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Adding python path windows 10

How do I add Python to the Windows PATH?

I want to be able to run Python commands from the Windows CMD. However, if I don’t specify Python’s full path for each command, I get an error saying «Python is not recognized as an internal or external command, operable program or batch file.«

How do I add Python to the Windows PATH permanently?

5 Answers 5

For Windows 10/8/7:

  1. Open System Properties (Right click Computer in the start menu, or use the keyboard shortcut Win + Pause )
  2. Click Advanced system settings in the sidebar.
  3. Click Environment Variables.
  4. Select PATH in the System variables section
  5. Click Edit

Add Python’s path to the end of the list (the paths are separated by semicolons). For example:

For Windows XP:

  1. Open System Properties (Type it in the start menu, or use the keyboard shortcut Win + Pause )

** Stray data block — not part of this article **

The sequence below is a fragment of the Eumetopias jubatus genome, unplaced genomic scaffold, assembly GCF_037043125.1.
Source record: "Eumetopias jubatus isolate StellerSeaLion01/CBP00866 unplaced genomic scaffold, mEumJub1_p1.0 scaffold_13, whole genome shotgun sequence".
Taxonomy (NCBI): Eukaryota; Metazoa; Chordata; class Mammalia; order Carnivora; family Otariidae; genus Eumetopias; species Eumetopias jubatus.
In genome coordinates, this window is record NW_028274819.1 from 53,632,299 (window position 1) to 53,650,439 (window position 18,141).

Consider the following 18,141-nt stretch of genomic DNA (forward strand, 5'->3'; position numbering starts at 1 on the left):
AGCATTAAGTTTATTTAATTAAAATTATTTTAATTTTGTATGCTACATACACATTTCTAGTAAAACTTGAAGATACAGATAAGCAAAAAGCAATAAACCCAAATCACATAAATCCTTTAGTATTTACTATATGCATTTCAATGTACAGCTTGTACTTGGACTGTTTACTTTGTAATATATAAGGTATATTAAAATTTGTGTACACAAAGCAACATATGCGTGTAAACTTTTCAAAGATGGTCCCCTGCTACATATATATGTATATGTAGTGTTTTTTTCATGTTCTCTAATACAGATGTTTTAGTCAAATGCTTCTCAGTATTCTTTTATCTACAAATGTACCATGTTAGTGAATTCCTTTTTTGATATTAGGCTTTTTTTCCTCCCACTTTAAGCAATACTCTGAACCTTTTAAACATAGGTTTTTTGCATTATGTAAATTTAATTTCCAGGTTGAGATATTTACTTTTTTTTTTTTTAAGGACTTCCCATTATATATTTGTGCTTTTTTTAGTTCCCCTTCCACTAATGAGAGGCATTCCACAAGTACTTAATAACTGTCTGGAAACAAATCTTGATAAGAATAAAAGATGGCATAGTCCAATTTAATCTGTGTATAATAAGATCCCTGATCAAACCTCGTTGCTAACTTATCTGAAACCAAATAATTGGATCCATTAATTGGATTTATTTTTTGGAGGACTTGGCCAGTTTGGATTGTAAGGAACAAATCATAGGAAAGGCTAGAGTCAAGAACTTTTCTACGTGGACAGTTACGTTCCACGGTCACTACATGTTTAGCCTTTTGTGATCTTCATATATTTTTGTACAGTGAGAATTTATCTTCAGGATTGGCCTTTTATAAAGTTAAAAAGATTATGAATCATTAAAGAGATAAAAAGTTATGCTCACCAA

2. Switch to the Advanced tab
  3. Click Environment Variables.
  4. Select PATH in the System variables section
  5. Click Edit

Add Python’s path to the end of the list (the paths are separated by semicolons). For example:

Test on a new terminal window or if using an integrated terminal within a text editor, close and restart your editor or the changes won’t be applied.

For anyone trying to achieve this with Python 3.3+, the Windows installer now includes an option to add python.exe to the system search path. Read more in the docs.

  • Click on the windows button to start a search
  • type in «system env» and click on the «edit system environment variables»
  • Now click on the advanced tab on the top
  • At the bottom click the button that says «environment variables»
  • Now on the «user variables’your user name'» box at the top of the windows click on path then edit
  • This should lead to another window where you want to click «new» and type in the commands: «C:\Python27» and «C:\Python27\scripts»
  • Python should now work on command prompt